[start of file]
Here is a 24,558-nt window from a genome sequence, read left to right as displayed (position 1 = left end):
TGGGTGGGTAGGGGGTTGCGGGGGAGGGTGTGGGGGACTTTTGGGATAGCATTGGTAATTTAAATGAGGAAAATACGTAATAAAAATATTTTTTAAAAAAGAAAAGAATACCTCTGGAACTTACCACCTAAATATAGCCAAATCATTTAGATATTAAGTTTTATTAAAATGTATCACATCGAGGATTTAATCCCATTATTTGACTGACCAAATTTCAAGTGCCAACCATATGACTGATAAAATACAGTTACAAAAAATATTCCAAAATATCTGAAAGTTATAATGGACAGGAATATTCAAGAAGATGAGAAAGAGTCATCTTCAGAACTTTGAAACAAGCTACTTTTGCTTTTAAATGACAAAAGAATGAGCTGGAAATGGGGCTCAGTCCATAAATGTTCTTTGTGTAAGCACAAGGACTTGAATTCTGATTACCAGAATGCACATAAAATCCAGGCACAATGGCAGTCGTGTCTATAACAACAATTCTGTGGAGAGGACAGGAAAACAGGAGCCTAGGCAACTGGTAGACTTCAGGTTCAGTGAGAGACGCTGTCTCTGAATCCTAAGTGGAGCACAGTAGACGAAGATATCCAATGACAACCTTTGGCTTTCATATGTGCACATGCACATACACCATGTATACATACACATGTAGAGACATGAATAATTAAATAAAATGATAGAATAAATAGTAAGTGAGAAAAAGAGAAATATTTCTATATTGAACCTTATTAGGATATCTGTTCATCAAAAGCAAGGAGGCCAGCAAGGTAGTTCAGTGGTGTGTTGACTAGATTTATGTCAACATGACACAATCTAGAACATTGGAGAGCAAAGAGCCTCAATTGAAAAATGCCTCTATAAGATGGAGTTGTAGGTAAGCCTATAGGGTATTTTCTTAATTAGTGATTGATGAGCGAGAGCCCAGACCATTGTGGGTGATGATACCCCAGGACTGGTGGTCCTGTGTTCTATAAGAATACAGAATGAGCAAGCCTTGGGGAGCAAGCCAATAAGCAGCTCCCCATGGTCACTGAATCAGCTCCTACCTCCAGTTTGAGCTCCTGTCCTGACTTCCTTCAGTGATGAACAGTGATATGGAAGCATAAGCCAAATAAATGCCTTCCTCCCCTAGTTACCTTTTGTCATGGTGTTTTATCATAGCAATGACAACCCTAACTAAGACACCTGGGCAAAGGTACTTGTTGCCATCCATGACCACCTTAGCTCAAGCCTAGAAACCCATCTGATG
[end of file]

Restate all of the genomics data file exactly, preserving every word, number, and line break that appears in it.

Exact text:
Here is a 24,558-nt window from a genome sequence, read left to right as displayed (position 1 = left end):
TGGGTGGGTAGGGGGTTGCGGGGGAGGGTGTGGGGGACTTTTGGGATAGCATTGGTAATTTAAATGAGGAAAATACGTAATAAAAATATTTTTTAAAAAAGAAAAGAATACCTCTGGAACTTACCACCTAAATATAGCCAAATCATTTAGATATTAAGTTTTATTAAAATGTATCACATCGAGGATTTAATCCCATTATTTGACTGACCAAATTTCAAGTGCCAACCATATGACTGATAAAATACAGTTACAAAAAATATTCCAAAATATCTGAAAGTTATAATGGACAGGAATATTCAAGAAGATGAGAAAGAGTCATCTTCAGAACTTTGAAACAAGCTACTTTTGCTTTTAAATGACAAAAGAATGAGCTGGAAATGGGGCTCAGTCCATAAATGTTCTTTGTGTAAGCACAAGGACTTGAATTCTGATTACCAGAATGCACATAAAATCCAGGCACAATGGCAGTCGTGTCTATAACAACAATTCTGTGGAGAGGACAGGAAAACAGGAGCCTAGGCAACTGGTAGACTTCAGGTTCAGTGAGAGACGCTGTCTCTGAATCCTAAGTGGAGCACAGTAGACGAAGATATCCAATGACAACCTTTGGCTTTCATATGTGCACATGCACATACACCATGTATACATACACATGTAGAGACATGAATAATTAAATAAAATGATAGAATAAATAGTAAGTGAGAAAAAGAGAAATATTTCTATATTGAACCTTATTAGGATATCTGTTCATCAAAAGCAAGGAGGCCAGCAAGGTAGTTCAGTGGTGTGTTGACTAGATTTATGTCAACATGACACAATCTAGAACATTGGAGAGCAAAGAGCCTCAATTGAAAAATGCCTCTATAAGATGGAGTTGTAGGTAAGCCTATAGGGTATTTTCTTAATTAGTGATTGATGAGCGAGAGCCCAGACCATTGTGGGTGATGATACCCCAGGACTGGTGGTCCTGTGTTCTATAAGAATACAGAATGAGCAAGCCTTGGGGAGCAAGCCAATAAGCAGCTCCCCATGGTCACTGAATCAGCTCCTACCTCCAGTTTGAGCTCCTGTCCTGACTTCCTTCAGTGATGAACAGTGATATGGAAGCATAAGCCAAATAAATGCCTTCCTCCCCTAGTTACCTTTTGTCATGGTGTTTTATCATAGCAATGACAACCCTAACTAAGACACCTGGGCAAAGGTACTTGTTGCCATCCATGACCACCTTAGCTCAAGCCTAGAAACCCATCTGATG